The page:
At this time of year, parents with small babies often wonder how to keep them healthy and safe from common winter illnesses.
Because babies born prematurely are at higher risk, the charities Bliss and Tamba have provided a checklist for preventing winter illnesses . Keeping this simple advice in mind will give all parents the confidence to care for their new babies during the coming winter months.
W Â– Wash hands regularly with soap and water Â– especially before you touch your baby. Make sure siblings and visitors wash their hands too. Wash or wipe toys regularly to prevent the spread of germs
I Â– Immunisations may be given to babies and children to build their immunity against certain illnesses including winter-related illnesses such as influenza, pneumonia and RSV. Some immunisations are given routinely according to an agreed schedule; others are given to high risk groups only. Your doctor will be able to advise you about which immunisations your child should receive
N Â– No smoking Â– ensure your baby is kept away from tobacco smoke. Never allow anyone to smoke around your baby
T Â– Tissues are better than hands for catching sneezes and coughs. Use disposable tissues rather than cloths to capture and dispose of germs. Also, keep your baby away from other children and adults who show signs of a cold
E Â– Examine your baby for signs of winter illness such as runny or blocked nose, cough, sneezing and rapid breathing. Other signs might be mild fever, loss of appetite, red eyes, fatigue and general crankiness
R Â– Rest and recover Â– help your baby by making sure he/she has plenty to drink and gets enough sleep. You can remove any mucus from your baby's nose and put a humidifier in the bedroom at night to make your baby more comfortable.
Winter Illness Tips
Â• If your baby is ill, contact a doctor or NHS Direct if his/her temperature rises to over 38Â°C (100.4 Â°F), if your baby has a persistent cough, if your baby starts wheezing, has breathing difficulties or a rash Â• Bliss is a charity for parents of premature and sick babies with a website and a help line (0500 618 140) for support and information Â• Tamba is the twins and multiple births association and their website & help line 0800 138 0509 provide suggestions for coping when one or more of your babies is ill Â• The More Than a Cold website (www.morethanacold.co.uk) helps parents understand common winter illnesses and how to prevent them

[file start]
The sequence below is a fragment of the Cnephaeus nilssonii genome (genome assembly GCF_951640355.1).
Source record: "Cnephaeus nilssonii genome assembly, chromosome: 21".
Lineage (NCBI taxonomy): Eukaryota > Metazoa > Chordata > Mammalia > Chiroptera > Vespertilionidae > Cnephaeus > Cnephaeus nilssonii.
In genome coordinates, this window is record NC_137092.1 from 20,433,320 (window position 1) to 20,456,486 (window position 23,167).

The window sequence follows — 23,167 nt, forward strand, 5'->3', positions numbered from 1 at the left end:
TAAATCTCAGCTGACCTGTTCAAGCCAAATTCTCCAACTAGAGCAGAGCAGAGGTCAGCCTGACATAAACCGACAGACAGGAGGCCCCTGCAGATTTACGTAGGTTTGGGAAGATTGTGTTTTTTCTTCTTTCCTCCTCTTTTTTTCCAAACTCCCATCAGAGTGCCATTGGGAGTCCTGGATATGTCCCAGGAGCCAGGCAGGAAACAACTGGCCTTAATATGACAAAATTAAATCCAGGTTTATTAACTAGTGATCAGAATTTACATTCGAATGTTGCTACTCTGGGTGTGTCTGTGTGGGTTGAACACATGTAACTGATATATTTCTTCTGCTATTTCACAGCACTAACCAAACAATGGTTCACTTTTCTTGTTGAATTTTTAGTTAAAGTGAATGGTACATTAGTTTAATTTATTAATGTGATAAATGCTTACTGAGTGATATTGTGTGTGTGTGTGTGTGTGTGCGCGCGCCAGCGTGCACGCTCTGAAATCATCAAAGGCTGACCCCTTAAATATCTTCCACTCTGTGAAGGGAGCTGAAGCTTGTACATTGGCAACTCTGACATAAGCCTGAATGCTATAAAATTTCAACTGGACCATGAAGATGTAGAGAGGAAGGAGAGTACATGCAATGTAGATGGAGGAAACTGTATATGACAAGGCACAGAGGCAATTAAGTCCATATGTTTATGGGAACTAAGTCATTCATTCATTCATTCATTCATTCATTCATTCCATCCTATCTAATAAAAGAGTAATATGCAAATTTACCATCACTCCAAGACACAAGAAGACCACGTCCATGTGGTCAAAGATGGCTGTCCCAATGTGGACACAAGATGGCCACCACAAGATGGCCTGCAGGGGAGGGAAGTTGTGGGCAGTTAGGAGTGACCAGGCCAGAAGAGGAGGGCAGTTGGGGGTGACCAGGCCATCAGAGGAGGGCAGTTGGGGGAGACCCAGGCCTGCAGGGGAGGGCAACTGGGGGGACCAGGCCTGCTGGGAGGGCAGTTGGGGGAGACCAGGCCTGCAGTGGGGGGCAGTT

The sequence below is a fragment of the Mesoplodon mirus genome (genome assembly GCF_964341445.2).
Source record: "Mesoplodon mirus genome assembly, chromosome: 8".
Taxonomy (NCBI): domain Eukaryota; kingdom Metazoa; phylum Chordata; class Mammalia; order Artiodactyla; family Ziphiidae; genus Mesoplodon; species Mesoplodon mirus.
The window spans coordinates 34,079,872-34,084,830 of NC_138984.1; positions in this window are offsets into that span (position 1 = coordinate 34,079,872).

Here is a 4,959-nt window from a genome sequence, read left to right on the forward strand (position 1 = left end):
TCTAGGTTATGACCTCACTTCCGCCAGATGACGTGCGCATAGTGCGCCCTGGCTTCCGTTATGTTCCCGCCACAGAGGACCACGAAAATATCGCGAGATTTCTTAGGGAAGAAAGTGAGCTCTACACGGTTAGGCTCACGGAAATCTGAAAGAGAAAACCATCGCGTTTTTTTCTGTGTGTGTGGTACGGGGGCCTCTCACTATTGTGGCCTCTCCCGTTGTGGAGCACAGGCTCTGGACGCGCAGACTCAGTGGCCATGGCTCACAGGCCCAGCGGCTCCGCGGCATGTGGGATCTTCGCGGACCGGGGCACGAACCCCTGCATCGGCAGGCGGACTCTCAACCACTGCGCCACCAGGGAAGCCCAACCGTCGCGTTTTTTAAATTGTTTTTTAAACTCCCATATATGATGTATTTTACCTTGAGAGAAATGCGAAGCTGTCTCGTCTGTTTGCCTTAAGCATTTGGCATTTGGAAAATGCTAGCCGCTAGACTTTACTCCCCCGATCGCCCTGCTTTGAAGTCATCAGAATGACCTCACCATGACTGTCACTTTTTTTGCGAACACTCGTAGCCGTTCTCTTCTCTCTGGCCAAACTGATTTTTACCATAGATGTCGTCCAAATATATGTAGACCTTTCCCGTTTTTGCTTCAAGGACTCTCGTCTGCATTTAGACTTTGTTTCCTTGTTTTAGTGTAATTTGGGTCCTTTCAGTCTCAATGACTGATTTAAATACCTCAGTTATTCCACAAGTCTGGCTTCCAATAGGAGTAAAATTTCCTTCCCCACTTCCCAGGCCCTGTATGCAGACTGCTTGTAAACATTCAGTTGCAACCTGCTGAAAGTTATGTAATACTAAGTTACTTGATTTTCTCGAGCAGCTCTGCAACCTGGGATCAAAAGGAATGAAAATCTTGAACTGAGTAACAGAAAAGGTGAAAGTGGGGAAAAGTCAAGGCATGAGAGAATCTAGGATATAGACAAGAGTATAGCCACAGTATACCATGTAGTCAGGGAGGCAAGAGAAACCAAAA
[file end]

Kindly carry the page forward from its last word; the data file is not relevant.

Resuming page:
Professor Warren Lenney, Consultant Respiratory Paediatrician and Professor of Respiratory Child Health, University Hospital of North Staffordshire and Keele University said Â“I see many babies in my out-patient clinic. Only a few families have ever heard of bronchiolitis or the RS Virus. I welcome this campaign to raise awareness of how it is possible to reduce the severity of the symptoms of RSV bronchiolitis. It is particularly important to give advice when babies are born prematurely as they can be more severely affected. We all have a part to play in reducing the risk of the infection in vulnerable babies both now and in the future.Â”
Bronchiolitis is a common lung infection affecting babies and young children that can cause serious symptoms, such as breathing difficulties. In some cases, bronchiolitis can be life threatening. It is a seasonal condition that usually occurs in the winter months between November and March. RSV is responsible for 80% of cases of bronchiolitis in babies and young children . Each year around 30,000 infants in the UK are admitted to hospital with RSV. RSV is a growing problem for the NHS as the number of babies being admitted with bronchiolitis increased by 50% between 2004 and 2011. Despite these facts, new research shows that only 16% of parents had heard of RSVv. Parents of premature babies are often not told about the risk of winter viruses or given support to prevent them.
Alison Sanson of Chandler's Ford, Hampshire, has 18 month old twin boys, Michael and Edward, who were born at 36 weeks and five days. They were six months old when they were first affected by bronchiolitis and were both admitted to hospital where they tested positive for RSV. Alison first went to the doctor because the twins had trouble breathing. She was told that there was nothing that she could do but wait and see whether they could cope on their own. She was also told to look out for certain symptoms such as body lurching. The twins started to exhibit some of the symptoms, including ribs showing when they breathed, very fast breathing, and significantly reduced feeding, and so Alison took them to the GP and to hospital, each on more than one occasion, but was always told to go home as they were just about coping without the need for intervention.
When the twins were eventually admitted to hospital a few days later, they were very poorly and needed oxygen and feeding tubes. Michael was in hospital for 11 days and Edward was in for five. Â“The time that they were in hospital was very hard as was the period leading up to thatÂ”, recalls Alison. Â“It was almost a relief when they were admitted in to hospital as before that it felt like a waiting game; waiting for them to get to the point where they needed more help than we could give them at home.Â”
Alison hopes other parents can avoid winter illnesses including bronchiolitis. Â“Now that I am aware of bronchiolitis, I realise that it affects a lot of peopleÂ”, she says. Â“It is still affecting us now as both boys continue to have bad chests. We have been warned that this winter is likely to bring further difficulties, but hopefully as the boys get older they will get stronger.Â”